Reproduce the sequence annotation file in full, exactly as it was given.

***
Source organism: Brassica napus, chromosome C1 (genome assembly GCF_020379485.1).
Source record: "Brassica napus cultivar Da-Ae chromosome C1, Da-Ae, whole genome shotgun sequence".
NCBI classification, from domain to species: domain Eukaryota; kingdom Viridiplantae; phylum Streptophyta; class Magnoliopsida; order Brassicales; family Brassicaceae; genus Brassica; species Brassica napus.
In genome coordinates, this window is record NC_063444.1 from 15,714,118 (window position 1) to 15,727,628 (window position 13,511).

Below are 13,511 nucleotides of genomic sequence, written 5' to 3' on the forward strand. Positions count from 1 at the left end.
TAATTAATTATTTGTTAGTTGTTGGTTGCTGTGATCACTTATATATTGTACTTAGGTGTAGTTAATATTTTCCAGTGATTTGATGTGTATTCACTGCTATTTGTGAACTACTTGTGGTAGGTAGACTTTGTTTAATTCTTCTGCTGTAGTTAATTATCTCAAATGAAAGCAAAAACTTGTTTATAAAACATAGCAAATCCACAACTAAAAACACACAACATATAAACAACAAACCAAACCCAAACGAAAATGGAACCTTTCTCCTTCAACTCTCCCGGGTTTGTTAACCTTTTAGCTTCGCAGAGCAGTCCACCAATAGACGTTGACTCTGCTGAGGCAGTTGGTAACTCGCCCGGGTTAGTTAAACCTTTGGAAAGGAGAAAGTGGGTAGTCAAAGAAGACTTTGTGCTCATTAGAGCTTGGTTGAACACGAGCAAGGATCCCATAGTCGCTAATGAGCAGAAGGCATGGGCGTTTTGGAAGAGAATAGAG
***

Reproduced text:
Source organism: Brassica napus, chromosome C1 (genome assembly GCF_020379485.1).
Source record: "Brassica napus cultivar Da-Ae chromosome C1, Da-Ae, whole genome shotgun sequence".
NCBI classification, from domain to species: domain Eukaryota; kingdom Viridiplantae; phylum Streptophyta; class Magnoliopsida; order Brassicales; family Brassicaceae; genus Brassica; species Brassica napus.
In genome coordinates, this window is record NC_063444.1 from 15,714,118 (window position 1) to 15,727,628 (window position 13,511).

Below are 13,511 nucleotides of genomic sequence, written 5' to 3' on the forward strand. Positions count from 1 at the left end.
TAATTAATTATTTGTTAGTTGTTGGTTGCTGTGATCACTTATATATTGTACTTAGGTGTAGTTAATATTTTCCAGTGATTTGATGTGTATTCACTGCTATTTGTGAACTACTTGTGGTAGGTAGACTTTGTTTAATTCTTCTGCTGTAGTTAATTATCTCAAATGAAAGCAAAAACTTGTTTATAAAACATAGCAAATCCACAACTAAAAACACACAACATATAAACAACAAACCAAACCCAAACGAAAATGGAACCTTTCTCCTTCAACTCTCCCGGGTTTGTTAACCTTTTAGCTTCGCAGAGCAGTCCACCAATAGACGTTGACTCTGCTGAGGCAGTTGGTAACTCGCCCGGGTTAGTTAAACCTTTGGAAAGGAGAAAGTGGGTAGTCAAAGAAGACTTTGTGCTCATTAGAGCTTGGTTGAACACGAGCAAGGATCCCATAGTCGCTAATGAGCAGAAGGCATGGGCGTTTTGGAAGAGAATAGAG